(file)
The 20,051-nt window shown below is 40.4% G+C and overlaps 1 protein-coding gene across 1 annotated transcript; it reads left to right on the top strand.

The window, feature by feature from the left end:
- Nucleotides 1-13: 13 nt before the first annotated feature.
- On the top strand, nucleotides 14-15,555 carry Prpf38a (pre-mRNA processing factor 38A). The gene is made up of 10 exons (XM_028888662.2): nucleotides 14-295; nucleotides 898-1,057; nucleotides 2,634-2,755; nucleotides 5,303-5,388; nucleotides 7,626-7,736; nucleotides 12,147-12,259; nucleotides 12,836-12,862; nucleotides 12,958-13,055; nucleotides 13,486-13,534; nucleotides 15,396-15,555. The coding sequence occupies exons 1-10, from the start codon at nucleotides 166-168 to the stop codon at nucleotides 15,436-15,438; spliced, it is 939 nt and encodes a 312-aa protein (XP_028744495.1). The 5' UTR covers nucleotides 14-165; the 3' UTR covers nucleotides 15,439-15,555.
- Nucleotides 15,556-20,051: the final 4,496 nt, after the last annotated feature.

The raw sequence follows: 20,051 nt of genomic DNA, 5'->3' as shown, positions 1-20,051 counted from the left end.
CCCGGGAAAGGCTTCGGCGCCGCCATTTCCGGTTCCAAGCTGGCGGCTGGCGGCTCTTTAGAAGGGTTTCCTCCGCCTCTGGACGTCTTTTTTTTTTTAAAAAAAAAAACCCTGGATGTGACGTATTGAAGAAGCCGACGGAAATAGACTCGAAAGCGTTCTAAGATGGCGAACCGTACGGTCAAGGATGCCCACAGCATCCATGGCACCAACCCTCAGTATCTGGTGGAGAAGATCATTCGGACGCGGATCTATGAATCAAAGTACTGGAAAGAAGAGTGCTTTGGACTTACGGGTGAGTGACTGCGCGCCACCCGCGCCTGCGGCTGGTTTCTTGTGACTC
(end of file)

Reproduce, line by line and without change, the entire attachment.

The 20,051-nt window shown below is 40.4% G+C and overlaps 1 protein-coding gene across 1 annotated transcript; it reads left to right on the top strand.

The window, feature by feature from the left end:
- Nucleotides 1-13: 13 nt before the first annotated feature.
- On the top strand, nucleotides 14-15,555 carry Prpf38a (pre-mRNA processing factor 38A). The gene is made up of 10 exons (XM_028888662.2): nucleotides 14-295; nucleotides 898-1,057; nucleotides 2,634-2,755; nucleotides 5,303-5,388; nucleotides 7,626-7,736; nucleotides 12,147-12,259; nucleotides 12,836-12,862; nucleotides 12,958-13,055; nucleotides 13,486-13,534; nucleotides 15,396-15,555. The coding sequence occupies exons 1-10, from the start codon at nucleotides 166-168 to the stop codon at nucleotides 15,436-15,438; spliced, it is 939 nt and encodes a 312-aa protein (XP_028744495.1). The 5' UTR covers nucleotides 14-165; the 3' UTR covers nucleotides 15,439-15,555.
- Nucleotides 15,556-20,051: the final 4,496 nt, after the last annotated feature.

The raw sequence follows: 20,051 nt of genomic DNA, 5'->3' as shown, positions 1-20,051 counted from the left end.
CCCGGGAAAGGCTTCGGCGCCGCCATTTCCGGTTCCAAGCTGGCGGCTGGCGGCTCTTTAGAAGGGTTTCCTCCGCCTCTGGACGTCTTTTTTTTTTTAAAAAAAAAAACCCTGGATGTGACGTATTGAAGAAGCCGACGGAAATAGACTCGAAAGCGTTCTAAGATGGCGAACCGTACGGTCAAGGATGCCCACAGCATCCATGGCACCAACCCTCAGTATCTGGTGGAGAAGATCATTCGGACGCGGATCTATGAATCAAAGTACTGGAAAGAAGAGTGCTTTGGACTTACGGGTGAGTGACTGCGCGCCACCCGCGCCTGCGGCTGGTTTCTTGTGACTC